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What is Religious Life?

Each religious order or congregation has a particular gift that they offer for the Church. This gift is known as their “Charism.” This gift helps them to focus their mission and ministry on some particular aspect of the Church’s mission.

Members of Religious Orders make solemn vows of Poverty, Chastity and Obedience.
Some religious orders are apostolic (active in the world), some monastic and some cloistered. The cloistered communities do not live and minister actively in the outside world. Their life and work of prayer is primarily contained within their monastery setting.

The process of joining a religious community actually takes some time and involves several stages. The first step would be to make contact with particular religious orders and to attend events such as “Come and See” and reflection days that they offer for discerners.

Please check the link on this site for contact information for the various religious communities within our Archdiocese and some nearby dioceses.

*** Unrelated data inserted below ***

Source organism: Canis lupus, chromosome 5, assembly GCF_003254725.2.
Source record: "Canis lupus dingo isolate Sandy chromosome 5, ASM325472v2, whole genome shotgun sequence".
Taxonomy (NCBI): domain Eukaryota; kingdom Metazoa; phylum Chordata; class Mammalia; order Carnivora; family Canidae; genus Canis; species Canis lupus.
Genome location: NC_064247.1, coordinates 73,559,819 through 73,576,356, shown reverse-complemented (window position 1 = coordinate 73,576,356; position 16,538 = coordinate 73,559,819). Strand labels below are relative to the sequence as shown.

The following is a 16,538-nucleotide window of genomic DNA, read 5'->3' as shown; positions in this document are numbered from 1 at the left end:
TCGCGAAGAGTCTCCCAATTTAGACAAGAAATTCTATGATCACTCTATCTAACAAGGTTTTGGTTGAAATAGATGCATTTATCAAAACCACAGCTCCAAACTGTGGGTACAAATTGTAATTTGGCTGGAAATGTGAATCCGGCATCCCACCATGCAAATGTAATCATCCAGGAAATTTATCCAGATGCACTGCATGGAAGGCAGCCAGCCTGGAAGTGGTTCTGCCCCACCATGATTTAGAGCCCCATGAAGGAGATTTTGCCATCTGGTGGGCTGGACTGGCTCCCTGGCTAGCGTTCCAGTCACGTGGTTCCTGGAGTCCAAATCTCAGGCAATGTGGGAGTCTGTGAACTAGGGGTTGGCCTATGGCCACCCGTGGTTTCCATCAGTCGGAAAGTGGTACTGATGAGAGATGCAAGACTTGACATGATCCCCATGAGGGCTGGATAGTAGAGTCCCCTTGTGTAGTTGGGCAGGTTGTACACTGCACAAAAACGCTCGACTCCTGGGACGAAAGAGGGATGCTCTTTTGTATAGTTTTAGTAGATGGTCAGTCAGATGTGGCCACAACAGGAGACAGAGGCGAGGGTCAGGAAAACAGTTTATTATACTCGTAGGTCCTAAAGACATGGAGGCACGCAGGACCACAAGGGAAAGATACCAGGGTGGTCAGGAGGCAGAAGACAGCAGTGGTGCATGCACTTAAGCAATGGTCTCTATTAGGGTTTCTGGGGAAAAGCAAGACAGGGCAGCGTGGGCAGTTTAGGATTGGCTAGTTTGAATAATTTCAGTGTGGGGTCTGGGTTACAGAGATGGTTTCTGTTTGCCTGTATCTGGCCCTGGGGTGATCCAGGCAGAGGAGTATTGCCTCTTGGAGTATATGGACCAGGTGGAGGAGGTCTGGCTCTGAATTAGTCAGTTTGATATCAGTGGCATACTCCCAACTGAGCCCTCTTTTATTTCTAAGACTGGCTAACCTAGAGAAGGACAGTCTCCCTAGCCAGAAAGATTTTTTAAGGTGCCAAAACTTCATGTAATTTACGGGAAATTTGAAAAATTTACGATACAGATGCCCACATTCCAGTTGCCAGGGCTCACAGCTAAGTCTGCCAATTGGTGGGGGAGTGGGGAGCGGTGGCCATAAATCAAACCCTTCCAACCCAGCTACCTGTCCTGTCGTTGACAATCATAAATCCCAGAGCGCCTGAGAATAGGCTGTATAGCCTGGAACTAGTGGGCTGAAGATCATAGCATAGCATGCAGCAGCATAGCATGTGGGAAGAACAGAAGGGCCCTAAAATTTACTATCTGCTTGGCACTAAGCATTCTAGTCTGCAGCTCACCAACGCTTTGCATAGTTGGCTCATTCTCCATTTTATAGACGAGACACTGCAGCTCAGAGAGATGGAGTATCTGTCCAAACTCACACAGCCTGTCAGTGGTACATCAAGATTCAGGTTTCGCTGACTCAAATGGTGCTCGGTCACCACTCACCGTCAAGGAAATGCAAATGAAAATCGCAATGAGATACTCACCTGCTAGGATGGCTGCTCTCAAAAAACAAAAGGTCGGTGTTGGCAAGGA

LOCAL RELIGIOUS COMMUNITIES

Section
Apostolic Community of Ever Virgin Mary (CAMSVI)

We are a community of religious missionaries that have the male and female branch. We do our apostolate especially in the Parishes where, in communion with our Pastor, we work in the evangelization and catechesis with children, youth and adults. We try to always be elements of communion, in imitation of Our Lady, Mary Ever Virgin, incarnating ourselves with simplicity and joy in the mission where our Lord sends us, trying to live out our motto: “Father, may they all be one” (Jn 17,21).

Sister Sandra Luz Enriquez

Brothers and Sisters of Charity (BSC)